1) History. Describing Lambeau Field as a hostile environment might be a mistake because, from every account I've heard, the fans there, personally anyway, are a benign bunch. So, hostile? Maybe not.
But there's little doubt that the Wisconsinites are great, knowledgeable and, if the occasion is just right, deafeningly loud football fans. And when Dallas comes to town, the occasion always seems to be right. Lambeau has always been a hard place to win, for the Cowboys in particular, and the cheeseheads are no small reason why. Dallas is 1-5 in the friendly confines, with the one win coming last season.
2) Rick Gosselin pointed out this week that Dom Capers, the new Packers' defensive coordinator, has faced the Cowboys in six of his seven coaching stops, posting a 6-3 record against America's Team. His newly installed 3-4 defense, even without Aaron Kampman, will come to the field ready to play on Sunday.
3) Aaron Rodgers. The man many North Texans first came to know as the cocky quarterback who scoffed at, and was subsequently thrashed by, Texas Tech in his senior year at Cal, has developed into quite an NFL shot-caller. Of course, the Packers' hodgepodge offensive line has had trouble keeping Rodgers on his feet, allowing him to be sacked a league high 37 times.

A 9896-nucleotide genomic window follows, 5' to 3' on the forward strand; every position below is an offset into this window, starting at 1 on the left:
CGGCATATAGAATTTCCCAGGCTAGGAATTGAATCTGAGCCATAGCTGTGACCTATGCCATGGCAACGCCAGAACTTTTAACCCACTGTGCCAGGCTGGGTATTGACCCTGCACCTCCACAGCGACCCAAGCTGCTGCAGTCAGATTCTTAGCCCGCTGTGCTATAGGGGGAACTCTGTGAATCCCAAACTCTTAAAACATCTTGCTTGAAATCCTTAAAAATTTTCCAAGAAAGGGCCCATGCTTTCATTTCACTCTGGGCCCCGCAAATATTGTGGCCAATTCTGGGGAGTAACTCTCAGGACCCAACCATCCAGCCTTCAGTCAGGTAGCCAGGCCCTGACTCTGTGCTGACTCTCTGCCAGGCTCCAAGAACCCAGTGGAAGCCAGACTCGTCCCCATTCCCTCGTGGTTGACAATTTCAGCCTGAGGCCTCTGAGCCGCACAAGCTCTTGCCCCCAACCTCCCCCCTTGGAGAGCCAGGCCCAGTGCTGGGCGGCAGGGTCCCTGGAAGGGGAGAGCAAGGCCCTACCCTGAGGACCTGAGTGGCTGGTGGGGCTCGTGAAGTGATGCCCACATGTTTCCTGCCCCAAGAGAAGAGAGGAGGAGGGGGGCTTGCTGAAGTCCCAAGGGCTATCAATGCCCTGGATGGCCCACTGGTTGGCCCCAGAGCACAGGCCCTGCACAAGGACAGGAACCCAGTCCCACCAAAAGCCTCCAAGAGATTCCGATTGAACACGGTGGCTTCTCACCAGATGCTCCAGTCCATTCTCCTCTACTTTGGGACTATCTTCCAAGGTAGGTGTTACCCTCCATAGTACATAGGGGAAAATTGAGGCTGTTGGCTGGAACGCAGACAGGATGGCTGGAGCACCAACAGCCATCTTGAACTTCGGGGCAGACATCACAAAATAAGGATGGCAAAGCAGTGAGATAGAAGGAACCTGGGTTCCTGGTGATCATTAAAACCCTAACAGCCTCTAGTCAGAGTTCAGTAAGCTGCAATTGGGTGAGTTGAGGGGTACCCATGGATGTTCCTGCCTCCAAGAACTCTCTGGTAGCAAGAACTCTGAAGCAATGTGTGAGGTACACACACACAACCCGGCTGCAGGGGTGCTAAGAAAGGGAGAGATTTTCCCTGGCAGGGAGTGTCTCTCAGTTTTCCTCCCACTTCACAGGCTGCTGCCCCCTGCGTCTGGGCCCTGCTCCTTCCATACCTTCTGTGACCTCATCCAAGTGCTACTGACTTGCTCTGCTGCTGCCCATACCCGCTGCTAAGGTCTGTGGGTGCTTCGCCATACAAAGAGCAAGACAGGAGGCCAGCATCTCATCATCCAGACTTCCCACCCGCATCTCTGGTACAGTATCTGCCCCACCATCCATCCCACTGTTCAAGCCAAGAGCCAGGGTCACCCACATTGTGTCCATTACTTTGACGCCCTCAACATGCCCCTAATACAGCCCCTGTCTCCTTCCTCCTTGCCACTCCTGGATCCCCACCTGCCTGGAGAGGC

But this stat only compounds the impressiveness of Rodgers' numbers: 63.1 completion percentage, 16 touchdowns, 5 interceptions (3 last week at Tampa), and a top-five worthy passer rating of 103.3. Make no mistake: the kid can beat you through the air if you give him the chance.
4) Perhaps I watched too many formulaic sports movies as a child, but these games always make me nervous; this Packers team seems down and out. Porous offensive line; the team's best pass rusher on the shelf with a concussion; coming off a loss to the painful-to-watch Buccaneers. Dallas is riding high, a fact reflected in everyone's predictions. No one, and I mean no one, has the Packers winning this game.
Unless formulaic sports movies have lied to me, this means a desperate, scrappy team, ready to win on sheer will and an awe-inspiring pregame speech. Fortunately, this game isn't a treacly Disney movie, designed to teach kids that anything is possible with hard work and unity, and ultimately (and inevitably) resulting in a win for the underdog. Unfortunately, it is an NFL game, which means there is no applicable formula at all, for good or ill.
Yes, the Cowboys should win this game.
Just as the Eagles should have won in Oakland.